Both the Mass of Christian Burial and the Memorial Mass are ceremonies marking the death of a member of the Catholic Church. The key difference is that the remains of the deceased person are present during the Mass of Christian Burial (either the body or the ashes) but are absent during the Memorial Mass. The other differences between the two ceremonies relate directly to this key difference.
Mass of Christian Burial
The Catholic Church's preferred option is the Mass of Christian Burial. The Church feels that the presence of the deceased's remains helps mourners to focus on the full meaning of the ceremony, which includes the hope that the deceased person will one day share in the Resurrection of the dead. For a similar reason, when cremation rather than bodily burial is the chosen option, the Church prefers that the cremation take place after the Mass of Christian Burial -- so that the body is available for the Mass. Nevertheless, it is also permissible for cremation to take place prior to the Mass, in which case the ashes are present during the ceremony.
The Memorial Mass is the option used when the remains of the deceased person will not be present during the ceremony. This occurs for a variety of pastoral reasons and also where there are problems scheduling a Mass of Christian Burial. For example, if the person dies immediately before the Triduum (Holy Thursday to Easter Sunday), a Mass of Christian Burial cannot be held because no Masses are allowed on these days. Therefore, in that situation a funeral service -- a funeral ceremony with prayers but without a Mass -- is held, followed by the burial of the body. Then a Memorial Mass can be scheduled for a later time.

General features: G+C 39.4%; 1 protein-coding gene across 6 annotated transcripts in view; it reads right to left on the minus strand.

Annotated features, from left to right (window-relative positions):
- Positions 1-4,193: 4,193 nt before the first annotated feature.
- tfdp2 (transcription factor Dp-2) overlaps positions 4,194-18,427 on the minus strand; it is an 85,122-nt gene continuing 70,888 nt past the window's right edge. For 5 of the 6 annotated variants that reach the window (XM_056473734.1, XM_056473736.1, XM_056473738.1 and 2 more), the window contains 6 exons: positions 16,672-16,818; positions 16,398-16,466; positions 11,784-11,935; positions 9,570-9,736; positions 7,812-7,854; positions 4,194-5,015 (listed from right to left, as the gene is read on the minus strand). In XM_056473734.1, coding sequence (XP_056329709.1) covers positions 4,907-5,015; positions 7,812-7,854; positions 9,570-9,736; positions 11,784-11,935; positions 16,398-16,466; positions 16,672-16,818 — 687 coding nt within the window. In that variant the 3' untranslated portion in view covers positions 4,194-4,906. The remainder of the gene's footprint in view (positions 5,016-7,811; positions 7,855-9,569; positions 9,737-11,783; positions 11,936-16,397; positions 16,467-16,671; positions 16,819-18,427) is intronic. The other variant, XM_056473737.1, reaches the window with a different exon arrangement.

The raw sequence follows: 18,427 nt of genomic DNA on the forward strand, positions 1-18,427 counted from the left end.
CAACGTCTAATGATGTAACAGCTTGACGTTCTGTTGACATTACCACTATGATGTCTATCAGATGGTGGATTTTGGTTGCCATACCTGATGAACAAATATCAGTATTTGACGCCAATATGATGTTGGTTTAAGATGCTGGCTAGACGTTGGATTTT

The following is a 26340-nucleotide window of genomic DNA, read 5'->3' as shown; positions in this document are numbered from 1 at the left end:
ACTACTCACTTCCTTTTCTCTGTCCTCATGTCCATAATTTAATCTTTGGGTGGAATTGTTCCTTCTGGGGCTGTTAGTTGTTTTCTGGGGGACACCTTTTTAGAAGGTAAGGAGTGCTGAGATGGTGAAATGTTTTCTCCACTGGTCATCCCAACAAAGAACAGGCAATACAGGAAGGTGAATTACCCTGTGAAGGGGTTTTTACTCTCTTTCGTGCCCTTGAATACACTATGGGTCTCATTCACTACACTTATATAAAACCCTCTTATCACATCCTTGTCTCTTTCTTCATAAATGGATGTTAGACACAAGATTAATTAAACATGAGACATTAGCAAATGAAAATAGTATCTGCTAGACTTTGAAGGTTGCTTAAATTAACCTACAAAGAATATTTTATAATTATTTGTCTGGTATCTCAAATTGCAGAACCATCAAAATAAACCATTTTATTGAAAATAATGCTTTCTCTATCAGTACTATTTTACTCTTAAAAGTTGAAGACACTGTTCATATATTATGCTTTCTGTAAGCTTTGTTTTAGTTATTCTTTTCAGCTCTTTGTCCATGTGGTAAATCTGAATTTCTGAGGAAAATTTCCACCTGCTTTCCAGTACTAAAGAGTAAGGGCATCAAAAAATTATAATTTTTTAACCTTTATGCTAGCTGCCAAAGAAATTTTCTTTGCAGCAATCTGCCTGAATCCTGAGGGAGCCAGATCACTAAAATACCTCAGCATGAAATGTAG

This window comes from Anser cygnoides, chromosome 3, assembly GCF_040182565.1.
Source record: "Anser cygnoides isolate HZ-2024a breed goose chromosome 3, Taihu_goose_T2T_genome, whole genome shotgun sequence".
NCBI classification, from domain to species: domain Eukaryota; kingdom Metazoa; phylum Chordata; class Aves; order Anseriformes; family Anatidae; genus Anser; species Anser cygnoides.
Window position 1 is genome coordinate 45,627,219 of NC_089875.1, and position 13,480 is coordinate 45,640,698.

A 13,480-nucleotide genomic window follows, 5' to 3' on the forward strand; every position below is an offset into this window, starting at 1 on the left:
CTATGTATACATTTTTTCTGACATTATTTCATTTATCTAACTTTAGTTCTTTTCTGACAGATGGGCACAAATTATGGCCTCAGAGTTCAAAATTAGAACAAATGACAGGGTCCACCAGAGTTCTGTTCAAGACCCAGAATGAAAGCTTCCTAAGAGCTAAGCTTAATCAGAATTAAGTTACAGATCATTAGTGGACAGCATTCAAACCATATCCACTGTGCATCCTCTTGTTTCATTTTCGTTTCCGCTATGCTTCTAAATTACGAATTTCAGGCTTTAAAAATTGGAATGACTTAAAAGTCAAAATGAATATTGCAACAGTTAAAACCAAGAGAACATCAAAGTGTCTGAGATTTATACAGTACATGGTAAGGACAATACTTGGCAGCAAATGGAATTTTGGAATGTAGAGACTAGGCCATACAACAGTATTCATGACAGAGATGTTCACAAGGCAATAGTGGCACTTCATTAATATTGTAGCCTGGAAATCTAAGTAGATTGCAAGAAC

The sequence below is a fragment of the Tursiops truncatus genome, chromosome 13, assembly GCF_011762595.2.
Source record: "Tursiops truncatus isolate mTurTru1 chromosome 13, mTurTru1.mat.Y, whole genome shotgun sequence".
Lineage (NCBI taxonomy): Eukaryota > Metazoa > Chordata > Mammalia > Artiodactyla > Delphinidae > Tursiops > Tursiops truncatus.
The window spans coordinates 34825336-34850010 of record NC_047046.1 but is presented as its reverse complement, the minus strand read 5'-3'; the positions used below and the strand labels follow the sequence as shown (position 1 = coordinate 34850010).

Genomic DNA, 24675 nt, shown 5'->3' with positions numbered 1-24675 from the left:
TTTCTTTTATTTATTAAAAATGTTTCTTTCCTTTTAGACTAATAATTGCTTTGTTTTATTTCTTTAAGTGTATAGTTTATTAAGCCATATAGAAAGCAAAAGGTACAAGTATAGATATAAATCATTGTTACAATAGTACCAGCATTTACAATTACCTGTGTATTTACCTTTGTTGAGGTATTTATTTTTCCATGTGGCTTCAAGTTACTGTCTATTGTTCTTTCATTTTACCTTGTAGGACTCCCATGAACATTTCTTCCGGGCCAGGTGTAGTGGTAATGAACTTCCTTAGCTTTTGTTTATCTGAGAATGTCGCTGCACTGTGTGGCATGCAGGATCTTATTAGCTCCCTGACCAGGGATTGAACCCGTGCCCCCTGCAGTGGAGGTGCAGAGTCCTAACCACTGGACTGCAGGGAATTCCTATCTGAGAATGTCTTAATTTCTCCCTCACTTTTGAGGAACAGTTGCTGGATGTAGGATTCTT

Scheduling of Mass
Because the remains of the deceased are present for the Mass of Christian Burial, it normally takes place shortly after the person's death, to facilitate the timely burial of the remains. Obviously, there are no such time pressures with respect to the Memorial Mass, which may be scheduled weeks after the death (for example, to accommodate family members who are delayed due to travel arrangements).
There are certain differences between the two ceremonies. These differences relate directly to the presence/absence of the remains of the deceased person. Any prayers (such as words about the body or words anticipating a burial) and ritual gestures (such as blessing with holy water) that presume the presence of human remains are omitted from the Memorial Mass. Yet the intention of the two ceremonies is the same, to mark the death of a member of the Catholic Church.
- Archdiocese of Detroit: Directives for Catholic Funerals
- Catholic Cemeteries of the Archdiocese of Washington: What To Do When There is a Death in the Family
- Roman Catholic Diocese of Calgary: Guidelines for the Order of Christian Funerals
- Mary, Mother of the Church: Frequently Asked Questions About Funerals